top of page

Everdell Farshore - Game Review

Title: Everdell Farshore

Designed By: James A. Wilson and Clarissa A. Wilson

Art By: Jacqui Davis

Published By: Starling Games

Released: 2023

Player Count: 1-4

Time to Play: 40-80 Minutes

Ages: 10+



Farshore is a standalone game set in the world of #Everdell. If you love the original, you are going to love this one too. It uses similar mechanics with lots of new twists and variations to the original game. In a way it reminds me of the Azul series where the games are similar but also different. Check out the video below to see what comes in the box and then read on to see my thoughts.

What's purr-ty cool:

Game board set up

Solo the spokescat and I have been checking out the Solo mode and have to say, we love it. Well I love it. Solo likes to make up his own rules and sit on top of all the pieces. You play against Captain Redclaw, a crab pirate. She works kind of like Nightweave in the original Everdell does where you have a deck of action cards for her and you flip them over and following the available actions. It’s very smooth and pretty intuitive. You can also use her in a multiplayer game to be another player which is cool.

So what else is new? You have more fun meeples, a lighthouse and more squishy pieces. But for gameplay there are some new really neat changes. There are now actions that allow you to ditch cards and more easily gain more resources. There is also a spot that allows you to ditch cards and replenish your hand. This means cards are easier to get. However, resources are a bit harder. You also can only play 3 critters for free during the whole game so you need to find ways to build generating mushrooms into your engine since mushrooms are how you pay for most creatures.

There is also a new boat track that can award a ton of points. You earn these points by playing cards that match Windrose tiles for the season, as well as in a few other ways. It's a whole new feature to pay attention to. The treasure tiles you collect from actions can be used either for points of for resources so they are very valuable.

12 sample cards from the game

Instead of events and special events, you have map tiles which multiply together to earn a big points. The more you get and the earlier you get them, the more points they are worth. So planning your city is super important as you race for the maps!

Between the map tiles and the Windrose rules, you have to focus more on building your city order strategically in a way to maximize not just the resources and benefits gained from the cards played, but also how those cards contribute to earning the other points. I like this a lot. It changes how you might prioritize cards or actions at certain times.

So if you own Everdell, do you need Farshore? I vote yes, but let me tell you why you may or may not want the standalone sequel.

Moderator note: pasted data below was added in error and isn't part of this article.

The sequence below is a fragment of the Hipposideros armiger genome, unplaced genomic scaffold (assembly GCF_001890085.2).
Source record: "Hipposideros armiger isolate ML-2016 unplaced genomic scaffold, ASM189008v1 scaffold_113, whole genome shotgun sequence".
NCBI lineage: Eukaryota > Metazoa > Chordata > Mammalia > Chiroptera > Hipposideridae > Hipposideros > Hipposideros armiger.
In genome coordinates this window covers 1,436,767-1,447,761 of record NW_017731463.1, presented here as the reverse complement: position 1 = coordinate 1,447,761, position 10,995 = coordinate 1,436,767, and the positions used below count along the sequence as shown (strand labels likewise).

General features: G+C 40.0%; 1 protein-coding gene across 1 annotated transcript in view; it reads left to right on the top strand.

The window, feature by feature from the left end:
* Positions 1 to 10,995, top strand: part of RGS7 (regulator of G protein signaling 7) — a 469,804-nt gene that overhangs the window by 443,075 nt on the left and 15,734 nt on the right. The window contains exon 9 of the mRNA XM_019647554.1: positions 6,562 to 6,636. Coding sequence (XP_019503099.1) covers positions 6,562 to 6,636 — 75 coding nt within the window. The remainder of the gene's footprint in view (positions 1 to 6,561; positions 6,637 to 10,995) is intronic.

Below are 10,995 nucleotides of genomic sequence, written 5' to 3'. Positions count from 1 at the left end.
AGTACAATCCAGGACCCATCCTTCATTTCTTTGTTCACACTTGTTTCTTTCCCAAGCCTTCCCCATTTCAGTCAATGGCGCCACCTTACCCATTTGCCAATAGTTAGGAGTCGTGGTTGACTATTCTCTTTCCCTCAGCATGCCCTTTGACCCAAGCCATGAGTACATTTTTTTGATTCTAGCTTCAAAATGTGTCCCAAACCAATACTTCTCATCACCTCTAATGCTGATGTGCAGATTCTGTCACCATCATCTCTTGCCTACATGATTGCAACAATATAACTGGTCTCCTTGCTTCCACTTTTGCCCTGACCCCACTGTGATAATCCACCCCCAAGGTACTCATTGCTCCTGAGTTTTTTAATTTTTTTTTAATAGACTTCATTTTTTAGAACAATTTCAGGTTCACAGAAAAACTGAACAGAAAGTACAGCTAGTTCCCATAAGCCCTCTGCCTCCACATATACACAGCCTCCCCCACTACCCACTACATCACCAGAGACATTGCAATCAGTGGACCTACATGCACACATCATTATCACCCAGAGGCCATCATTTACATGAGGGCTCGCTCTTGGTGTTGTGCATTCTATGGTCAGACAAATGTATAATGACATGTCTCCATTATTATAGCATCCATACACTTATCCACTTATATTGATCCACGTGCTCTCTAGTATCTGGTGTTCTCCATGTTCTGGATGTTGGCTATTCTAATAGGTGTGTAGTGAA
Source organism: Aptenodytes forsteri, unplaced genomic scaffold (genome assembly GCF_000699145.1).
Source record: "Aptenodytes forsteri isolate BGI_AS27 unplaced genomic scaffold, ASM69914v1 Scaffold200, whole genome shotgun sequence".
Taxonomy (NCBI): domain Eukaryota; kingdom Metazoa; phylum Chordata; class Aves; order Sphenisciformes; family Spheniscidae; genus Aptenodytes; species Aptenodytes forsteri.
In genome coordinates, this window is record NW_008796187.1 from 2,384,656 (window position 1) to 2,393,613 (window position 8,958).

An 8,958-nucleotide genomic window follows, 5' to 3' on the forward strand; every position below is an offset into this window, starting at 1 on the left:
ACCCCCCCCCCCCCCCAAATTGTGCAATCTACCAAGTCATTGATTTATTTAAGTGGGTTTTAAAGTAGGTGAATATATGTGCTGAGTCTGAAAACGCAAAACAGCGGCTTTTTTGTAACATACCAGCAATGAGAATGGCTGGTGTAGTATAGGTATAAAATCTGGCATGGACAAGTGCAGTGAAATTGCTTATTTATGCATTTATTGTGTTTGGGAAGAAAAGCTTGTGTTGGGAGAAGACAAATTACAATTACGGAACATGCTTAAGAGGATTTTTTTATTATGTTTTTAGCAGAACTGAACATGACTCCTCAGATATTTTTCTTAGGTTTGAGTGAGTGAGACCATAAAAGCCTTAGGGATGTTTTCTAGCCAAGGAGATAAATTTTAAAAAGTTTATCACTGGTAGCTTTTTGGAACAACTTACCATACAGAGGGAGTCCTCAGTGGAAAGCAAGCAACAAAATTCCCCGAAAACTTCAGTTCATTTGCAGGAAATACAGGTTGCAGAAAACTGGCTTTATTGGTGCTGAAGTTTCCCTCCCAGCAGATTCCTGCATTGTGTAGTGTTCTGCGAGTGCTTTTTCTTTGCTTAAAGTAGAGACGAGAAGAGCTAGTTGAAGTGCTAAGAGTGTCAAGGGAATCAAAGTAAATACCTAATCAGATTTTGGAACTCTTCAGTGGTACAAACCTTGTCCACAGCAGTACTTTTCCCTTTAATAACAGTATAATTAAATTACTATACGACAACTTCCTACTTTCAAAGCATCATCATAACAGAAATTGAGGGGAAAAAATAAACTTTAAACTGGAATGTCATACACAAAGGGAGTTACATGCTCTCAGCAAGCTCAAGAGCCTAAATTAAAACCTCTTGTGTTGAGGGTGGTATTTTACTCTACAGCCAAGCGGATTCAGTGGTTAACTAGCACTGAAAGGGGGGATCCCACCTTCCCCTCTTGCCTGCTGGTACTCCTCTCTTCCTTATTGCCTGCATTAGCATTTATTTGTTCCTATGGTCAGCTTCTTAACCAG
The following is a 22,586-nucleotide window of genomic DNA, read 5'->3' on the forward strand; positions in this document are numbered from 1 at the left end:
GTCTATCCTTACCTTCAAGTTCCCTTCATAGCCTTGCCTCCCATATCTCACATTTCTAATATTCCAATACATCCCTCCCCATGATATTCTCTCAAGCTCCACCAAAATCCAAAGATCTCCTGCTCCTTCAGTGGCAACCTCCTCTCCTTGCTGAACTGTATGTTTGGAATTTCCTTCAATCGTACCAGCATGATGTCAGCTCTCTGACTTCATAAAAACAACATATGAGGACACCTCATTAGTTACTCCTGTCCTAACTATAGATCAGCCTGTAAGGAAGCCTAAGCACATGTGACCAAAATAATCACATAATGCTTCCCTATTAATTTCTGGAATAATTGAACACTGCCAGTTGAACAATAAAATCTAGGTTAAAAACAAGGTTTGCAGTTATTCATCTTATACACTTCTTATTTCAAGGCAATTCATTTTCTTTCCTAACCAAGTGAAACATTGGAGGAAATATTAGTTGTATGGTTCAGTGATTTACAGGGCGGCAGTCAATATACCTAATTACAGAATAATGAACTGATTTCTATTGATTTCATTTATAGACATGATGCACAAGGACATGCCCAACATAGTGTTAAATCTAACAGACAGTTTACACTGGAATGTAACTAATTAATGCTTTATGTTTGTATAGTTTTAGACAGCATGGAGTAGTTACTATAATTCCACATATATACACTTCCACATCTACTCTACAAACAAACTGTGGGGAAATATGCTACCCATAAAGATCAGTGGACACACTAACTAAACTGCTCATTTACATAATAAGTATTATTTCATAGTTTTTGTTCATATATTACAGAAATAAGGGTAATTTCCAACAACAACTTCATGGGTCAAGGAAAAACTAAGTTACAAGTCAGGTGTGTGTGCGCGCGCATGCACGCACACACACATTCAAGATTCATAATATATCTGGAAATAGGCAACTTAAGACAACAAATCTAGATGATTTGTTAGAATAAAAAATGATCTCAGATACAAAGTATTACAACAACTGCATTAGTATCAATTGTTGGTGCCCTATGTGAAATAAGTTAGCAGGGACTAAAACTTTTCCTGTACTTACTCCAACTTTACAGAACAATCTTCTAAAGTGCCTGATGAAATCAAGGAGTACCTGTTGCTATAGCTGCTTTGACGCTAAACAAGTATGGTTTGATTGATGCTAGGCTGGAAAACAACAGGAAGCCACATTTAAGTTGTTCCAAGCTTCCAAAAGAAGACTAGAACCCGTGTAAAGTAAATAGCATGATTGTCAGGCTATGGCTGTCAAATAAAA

Resource tokens being held up

Farshore is good for people who:

  1. Have never played Everdell before and do not like expansions. If you don't already have the base version of Everdell, skip it and buy Farshore. The gameplay is similar enough, but the new actions add more choices.

  2. Own Everdell but don't like having to break out expansions, but would still like a twist. I see a bit of Mistwood, Spirecrest, and New Leaf in Farshore. I think it does well taking the basic version of Everdell, modifying it for some extra content, all without needing to add in expansions. It would be a great version to take to game nights without needing to bring extra boxes for more content.

  3. Like to play Solo. If you like Solo games, and enjoyed the Mistwood expansion, you will like how Captain Bonny Redclaw works. The AI system is really streamlined and easy to manage, while providing a challenging opponent to play against. I also like how you can incorporate the Captain into 2 or 3 player games too.

  4. Like ocean critters. If you are like me and enjoy sea creatures, you will love the art of this version.

4 meeples on the boats

Skip Farshore if:

  1. You own the base Everdell and the expansions and are looking for something completely different. Everdell and Farshore feel very similar. This is great for people who love the original and would like to try it with a new twist, but if you are the kind of gamer who prefers to keep a small collection or doesn't like to have games similar to each other, and you already own the base Everdell and the expansions, this may feel too similar for you to add to your collection. If you do not already own the expansions for Everdell, I would consider getting Farshore if you want to try a slightly more complex version of Everdell.

Hope this helps you in figuring our if Farshore is for you. It's definitely my cup of tea!

Let me know in the comments what you are excited for about Farshore!

The cat's meow:

"Make sure you have a big table to play on. The board is big enough for my giant kitty body to sit on and still have room for game pieces!" - Solo the Spokescat


Disclosure: Pudgy Cat Games was provided a copy of this game in exchange for a review, however, this review reflects the honest thoughts of the author.


bottom of page